Year 280 BC was a year of the pre-Julian Roman calendar. At the time it was known as the Year of the Consulship of Laevinus and Coruncanius (or, less frequently, year 474 Ab urbe condita). The denomination 280 BC for this year has been used since the early medieval period, when the Anno Dominicalendar era became the prevalent method in Europe for naming years.
Antiochus makes his eldest son, Seleucus, king in the east, but he proves to be incompetent.
Antiochus is compelled to make peace with his father's murderer and King of Macedon, Ptolemy Keraunos, abandoning, for the time being, his plans to control Macedonia and Thrace.
Nicomedes, King of Bithynia, is threatened with an invasion from Antiochus who has already made war upon his father, Zipoites. Antiochus actually invades Bithynia but withdraws again without risking a battle.
Antiochus is unable to bring under his control the Persian dynasties that rule in Cappadocia.
The Achaean League is reformed by twelve towns in the northern Peloponnesus and will later grow to include non-Achaean cities. It has two generals, a federal council with proportional representation of members and an annual assembly of all free citizens. The League achieves a common coinage and foreign policy and the member cities pool their armed forces.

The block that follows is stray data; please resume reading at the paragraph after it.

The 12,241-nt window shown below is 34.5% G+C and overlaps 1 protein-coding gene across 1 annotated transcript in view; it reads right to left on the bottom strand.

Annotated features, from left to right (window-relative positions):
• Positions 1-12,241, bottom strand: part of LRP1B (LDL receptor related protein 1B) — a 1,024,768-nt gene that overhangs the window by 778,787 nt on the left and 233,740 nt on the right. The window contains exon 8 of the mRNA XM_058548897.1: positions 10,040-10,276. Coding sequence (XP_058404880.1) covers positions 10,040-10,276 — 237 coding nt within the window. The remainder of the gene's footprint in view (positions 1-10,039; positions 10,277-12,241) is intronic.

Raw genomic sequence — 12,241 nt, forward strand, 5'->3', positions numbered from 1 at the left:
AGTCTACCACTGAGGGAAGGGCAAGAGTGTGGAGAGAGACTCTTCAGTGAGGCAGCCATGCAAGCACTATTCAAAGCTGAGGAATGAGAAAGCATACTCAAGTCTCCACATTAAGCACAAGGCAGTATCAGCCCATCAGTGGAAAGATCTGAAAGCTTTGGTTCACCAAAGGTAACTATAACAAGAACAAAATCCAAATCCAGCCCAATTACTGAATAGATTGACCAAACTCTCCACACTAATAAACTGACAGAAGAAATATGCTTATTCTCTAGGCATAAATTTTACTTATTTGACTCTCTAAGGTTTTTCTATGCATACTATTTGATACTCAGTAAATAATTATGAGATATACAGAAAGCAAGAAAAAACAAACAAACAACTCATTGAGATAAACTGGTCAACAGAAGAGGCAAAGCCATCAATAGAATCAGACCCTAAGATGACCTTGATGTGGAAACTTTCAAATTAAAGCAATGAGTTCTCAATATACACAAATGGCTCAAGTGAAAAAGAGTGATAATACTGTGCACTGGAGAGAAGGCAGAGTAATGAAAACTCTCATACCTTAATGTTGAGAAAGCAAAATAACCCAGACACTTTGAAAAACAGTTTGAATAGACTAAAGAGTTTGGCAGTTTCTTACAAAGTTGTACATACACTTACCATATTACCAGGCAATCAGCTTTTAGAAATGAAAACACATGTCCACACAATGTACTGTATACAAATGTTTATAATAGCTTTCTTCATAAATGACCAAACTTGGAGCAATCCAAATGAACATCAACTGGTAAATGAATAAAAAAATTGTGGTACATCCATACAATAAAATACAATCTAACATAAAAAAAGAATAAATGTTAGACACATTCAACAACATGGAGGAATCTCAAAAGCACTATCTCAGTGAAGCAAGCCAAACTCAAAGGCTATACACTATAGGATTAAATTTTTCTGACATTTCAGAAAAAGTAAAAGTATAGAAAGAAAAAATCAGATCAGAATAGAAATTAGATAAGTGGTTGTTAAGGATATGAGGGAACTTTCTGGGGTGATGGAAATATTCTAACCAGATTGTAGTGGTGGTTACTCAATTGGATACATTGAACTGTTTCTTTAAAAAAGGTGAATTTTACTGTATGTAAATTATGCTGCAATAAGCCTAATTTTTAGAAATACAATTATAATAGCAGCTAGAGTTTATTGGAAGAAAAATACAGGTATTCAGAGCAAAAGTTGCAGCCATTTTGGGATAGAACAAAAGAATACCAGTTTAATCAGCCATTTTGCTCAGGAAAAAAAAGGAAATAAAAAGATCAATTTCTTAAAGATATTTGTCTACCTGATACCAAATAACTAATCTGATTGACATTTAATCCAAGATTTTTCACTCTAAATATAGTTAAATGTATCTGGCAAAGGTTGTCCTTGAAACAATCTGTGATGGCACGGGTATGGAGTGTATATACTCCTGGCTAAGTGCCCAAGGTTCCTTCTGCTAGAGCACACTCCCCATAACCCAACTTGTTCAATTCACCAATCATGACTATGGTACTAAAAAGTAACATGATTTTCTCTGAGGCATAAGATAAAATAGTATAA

Rhodes, rising in prosperity, becomes head of an Island League and helps to keep the peace and freedom of the Greek islands in the Aegean Sea.
The Colossus of Rhodes is completed by the sculptor Chares of Lindos after twelve years' work. It becomes one of the seven wonders of the ancient world. The Colossus of Rhodes is a giant statue of the Greek god Helios. It stands 70 cubits tall, over 30 metres (100 feet), making it the tallest statue of the ancient world.
Roman commander and statesman, Gaius Fabricius Luscinus, is sent to negotiate the ransom and exchange of prisoners. Pyrrhus is so impressed by Fabricius refusing to accept a bribe, that Pyrrhus releases the prisoners without the requirement for a ransom. Following his victory, Pyrrhus advances as far north as Latium.
Aristarchus of Samos uses the size of the Earth's shadow on the Moon to estimate that the Moon's radius is one-third that of the Earth. He proposes for the first time a heliocentric view of the Solar System, but is ignored due to the lack of evidence of the Earth's motion.